Eventually, you’ll stretch out this time. Maybe you’ll end up checking email at 8:00 am, 10:00 am, 1:00 pm, 3:00 pm, and 4:45 pm. That’s much better than twenty times an hour. Really.
Step Four: Keep a Log of Important Communications
One of the lies we tell ourselves about the technology tether is that we’ll miss something important. But the reality is that 99.999% of the time, the phone call that interrupts you is LESS important than whatever you’re doing at the time. Email is even less likely to be more important than what you’re doing. Twitter and Facebook less than that. Instagram less than that. And so forth.
Here’s a sample log format. Simply mark down the time you you check email, etc. and then log the number of emergencies and high priority items that you did not respond to in a timely manner. For example, if someone is stuck on the side of the road in the rain with a flat tire and they decided to call you instead of AAA, did you respond to them quickly enough?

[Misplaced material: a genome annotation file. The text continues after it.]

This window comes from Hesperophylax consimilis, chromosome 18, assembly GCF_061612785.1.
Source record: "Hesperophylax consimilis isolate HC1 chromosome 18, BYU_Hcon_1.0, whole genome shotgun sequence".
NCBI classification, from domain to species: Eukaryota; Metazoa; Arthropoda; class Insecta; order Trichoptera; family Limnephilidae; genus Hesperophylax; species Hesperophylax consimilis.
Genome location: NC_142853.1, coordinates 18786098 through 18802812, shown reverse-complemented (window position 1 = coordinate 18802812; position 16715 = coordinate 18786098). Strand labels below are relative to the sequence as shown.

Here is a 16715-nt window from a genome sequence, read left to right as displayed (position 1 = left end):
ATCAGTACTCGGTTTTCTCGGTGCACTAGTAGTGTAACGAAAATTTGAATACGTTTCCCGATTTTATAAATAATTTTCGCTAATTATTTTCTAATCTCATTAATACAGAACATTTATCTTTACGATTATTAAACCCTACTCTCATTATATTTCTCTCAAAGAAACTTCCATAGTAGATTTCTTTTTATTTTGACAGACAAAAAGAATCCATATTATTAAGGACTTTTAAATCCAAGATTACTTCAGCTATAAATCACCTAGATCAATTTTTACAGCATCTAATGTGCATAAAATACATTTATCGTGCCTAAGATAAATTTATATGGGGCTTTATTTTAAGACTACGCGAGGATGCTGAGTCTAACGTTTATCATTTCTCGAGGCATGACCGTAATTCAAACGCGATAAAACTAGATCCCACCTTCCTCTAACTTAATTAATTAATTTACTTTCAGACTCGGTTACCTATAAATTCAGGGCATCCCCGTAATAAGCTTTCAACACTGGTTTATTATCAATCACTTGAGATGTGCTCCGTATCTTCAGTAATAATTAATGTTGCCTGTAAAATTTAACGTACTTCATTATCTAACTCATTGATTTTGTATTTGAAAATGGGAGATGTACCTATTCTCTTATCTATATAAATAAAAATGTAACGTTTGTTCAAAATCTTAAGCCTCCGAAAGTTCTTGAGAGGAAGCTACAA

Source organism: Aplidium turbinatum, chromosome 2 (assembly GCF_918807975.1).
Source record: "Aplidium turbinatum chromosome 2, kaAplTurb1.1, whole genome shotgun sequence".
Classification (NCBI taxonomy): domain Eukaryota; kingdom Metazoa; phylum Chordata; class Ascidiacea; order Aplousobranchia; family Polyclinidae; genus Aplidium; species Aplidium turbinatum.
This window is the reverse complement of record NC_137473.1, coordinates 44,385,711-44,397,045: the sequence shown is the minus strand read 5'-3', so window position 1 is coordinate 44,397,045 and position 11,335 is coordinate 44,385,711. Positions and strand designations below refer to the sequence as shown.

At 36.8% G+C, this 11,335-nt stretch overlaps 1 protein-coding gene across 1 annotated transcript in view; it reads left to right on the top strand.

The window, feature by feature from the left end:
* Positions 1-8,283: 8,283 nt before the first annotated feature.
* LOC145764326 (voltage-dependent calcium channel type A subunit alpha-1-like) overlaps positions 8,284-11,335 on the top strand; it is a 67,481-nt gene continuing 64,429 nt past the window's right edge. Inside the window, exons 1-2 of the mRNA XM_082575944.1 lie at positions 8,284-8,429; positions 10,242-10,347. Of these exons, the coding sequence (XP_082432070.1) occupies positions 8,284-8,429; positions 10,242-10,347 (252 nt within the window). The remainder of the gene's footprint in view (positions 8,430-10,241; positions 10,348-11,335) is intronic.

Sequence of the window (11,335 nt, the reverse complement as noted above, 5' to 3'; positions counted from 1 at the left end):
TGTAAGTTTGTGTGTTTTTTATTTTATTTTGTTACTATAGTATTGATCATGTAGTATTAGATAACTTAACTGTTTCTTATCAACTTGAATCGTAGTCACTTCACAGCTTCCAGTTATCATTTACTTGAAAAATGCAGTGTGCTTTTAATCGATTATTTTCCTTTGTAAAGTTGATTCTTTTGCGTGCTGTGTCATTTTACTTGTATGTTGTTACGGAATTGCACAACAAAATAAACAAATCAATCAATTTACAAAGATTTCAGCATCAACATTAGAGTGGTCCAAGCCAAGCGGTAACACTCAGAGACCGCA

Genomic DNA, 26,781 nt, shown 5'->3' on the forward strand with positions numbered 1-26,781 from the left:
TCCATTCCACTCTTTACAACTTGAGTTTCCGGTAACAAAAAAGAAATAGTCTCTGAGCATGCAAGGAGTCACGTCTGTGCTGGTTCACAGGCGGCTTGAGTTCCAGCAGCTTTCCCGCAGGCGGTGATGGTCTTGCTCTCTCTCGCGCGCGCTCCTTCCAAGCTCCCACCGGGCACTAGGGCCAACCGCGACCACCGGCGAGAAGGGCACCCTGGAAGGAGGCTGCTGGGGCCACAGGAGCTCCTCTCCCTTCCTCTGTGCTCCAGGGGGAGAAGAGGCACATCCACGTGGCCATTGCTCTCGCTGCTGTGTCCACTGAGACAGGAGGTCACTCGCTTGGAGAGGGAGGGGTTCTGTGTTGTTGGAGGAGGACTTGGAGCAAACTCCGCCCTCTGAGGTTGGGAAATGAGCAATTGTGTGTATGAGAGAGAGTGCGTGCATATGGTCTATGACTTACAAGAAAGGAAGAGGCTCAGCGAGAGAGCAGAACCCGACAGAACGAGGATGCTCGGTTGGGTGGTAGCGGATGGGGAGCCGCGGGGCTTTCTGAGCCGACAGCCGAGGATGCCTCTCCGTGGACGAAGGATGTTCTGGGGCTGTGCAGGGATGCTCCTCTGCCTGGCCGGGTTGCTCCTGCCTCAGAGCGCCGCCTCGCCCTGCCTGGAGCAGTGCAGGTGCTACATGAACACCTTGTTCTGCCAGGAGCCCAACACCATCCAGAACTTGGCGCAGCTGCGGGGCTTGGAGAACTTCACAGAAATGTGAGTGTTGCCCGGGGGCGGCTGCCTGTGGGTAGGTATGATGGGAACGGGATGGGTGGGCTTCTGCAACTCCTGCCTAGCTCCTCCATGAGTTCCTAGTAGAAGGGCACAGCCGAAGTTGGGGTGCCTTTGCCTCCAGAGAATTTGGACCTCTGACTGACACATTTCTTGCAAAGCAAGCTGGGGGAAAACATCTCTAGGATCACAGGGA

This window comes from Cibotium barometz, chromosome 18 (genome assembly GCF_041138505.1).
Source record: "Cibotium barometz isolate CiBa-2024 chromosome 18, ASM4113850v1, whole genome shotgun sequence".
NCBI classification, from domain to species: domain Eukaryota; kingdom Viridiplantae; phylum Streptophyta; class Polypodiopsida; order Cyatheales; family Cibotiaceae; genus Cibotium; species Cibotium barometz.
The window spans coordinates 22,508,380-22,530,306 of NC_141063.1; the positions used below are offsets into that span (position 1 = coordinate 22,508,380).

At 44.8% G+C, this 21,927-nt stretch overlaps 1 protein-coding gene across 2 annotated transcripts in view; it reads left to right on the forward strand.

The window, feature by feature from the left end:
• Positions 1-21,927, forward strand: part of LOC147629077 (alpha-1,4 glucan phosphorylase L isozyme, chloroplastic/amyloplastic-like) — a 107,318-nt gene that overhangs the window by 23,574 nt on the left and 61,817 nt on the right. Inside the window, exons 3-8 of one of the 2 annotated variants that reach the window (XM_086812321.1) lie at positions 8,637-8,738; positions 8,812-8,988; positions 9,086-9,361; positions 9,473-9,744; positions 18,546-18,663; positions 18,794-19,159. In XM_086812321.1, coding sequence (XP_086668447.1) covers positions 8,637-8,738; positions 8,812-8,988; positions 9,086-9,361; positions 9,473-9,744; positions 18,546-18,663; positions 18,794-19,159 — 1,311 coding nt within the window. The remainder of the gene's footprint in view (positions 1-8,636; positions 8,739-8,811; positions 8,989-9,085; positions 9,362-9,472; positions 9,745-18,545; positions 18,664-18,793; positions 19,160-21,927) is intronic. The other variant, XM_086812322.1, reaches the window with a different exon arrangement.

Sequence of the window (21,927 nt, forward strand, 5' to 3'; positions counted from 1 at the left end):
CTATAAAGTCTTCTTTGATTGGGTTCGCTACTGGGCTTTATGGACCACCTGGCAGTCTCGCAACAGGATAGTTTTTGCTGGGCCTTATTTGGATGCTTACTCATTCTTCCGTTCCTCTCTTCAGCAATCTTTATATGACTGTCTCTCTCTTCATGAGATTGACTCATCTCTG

Time Check . . . Emergencies High Priority ----- ----------- ----------- -------------
8:00 AM Voicemail 0 0 Email 0 0 Social Media 0 0
9:30 AM Voicemail 0 0 Email 0 0 Social Media 0 0
11:00 AM Voicemail 0 0 Email 0 0 Social Media 0 0
12:30 PM Voicemail 0 1 Email 0 0 Social Media 0 0
2:00 PM Voicemail 0 0 Email 0 0 Social Media 0 0
3:30 PM Voicemail 0 0 Email 0 0 Social Media 0 0
5:00 PM Voicemail 0 0 Email 0 0 Social Media 0 0
Note: There’s no need to track Medium and Low Priority items since they can wait 60-90 minutes. They are not, by definition, Emergencies or High Priority.
Keep a log like this for a week. You can track it during the business day or all day from when you get up until you go to bed at night. What you’ll see is self-proof that you don’t need to camp out on your phone waiting for urgent tweets.
. . . Or Do Something Different
This approach might not be right for you. But if you look at your technology tether and decide that you need to be less tethered, please come up with a different plan that does work for you. I don’t know what the future holds regarding technology. But I know this: We will only become more tethered to more technologies as time goes on.
Take control of your communication. Separate the entertainment factor from the work factor and focus on what needs to be done. Focus never happens by itself. You have to choose to focus. Which means you have to choose to un-tether.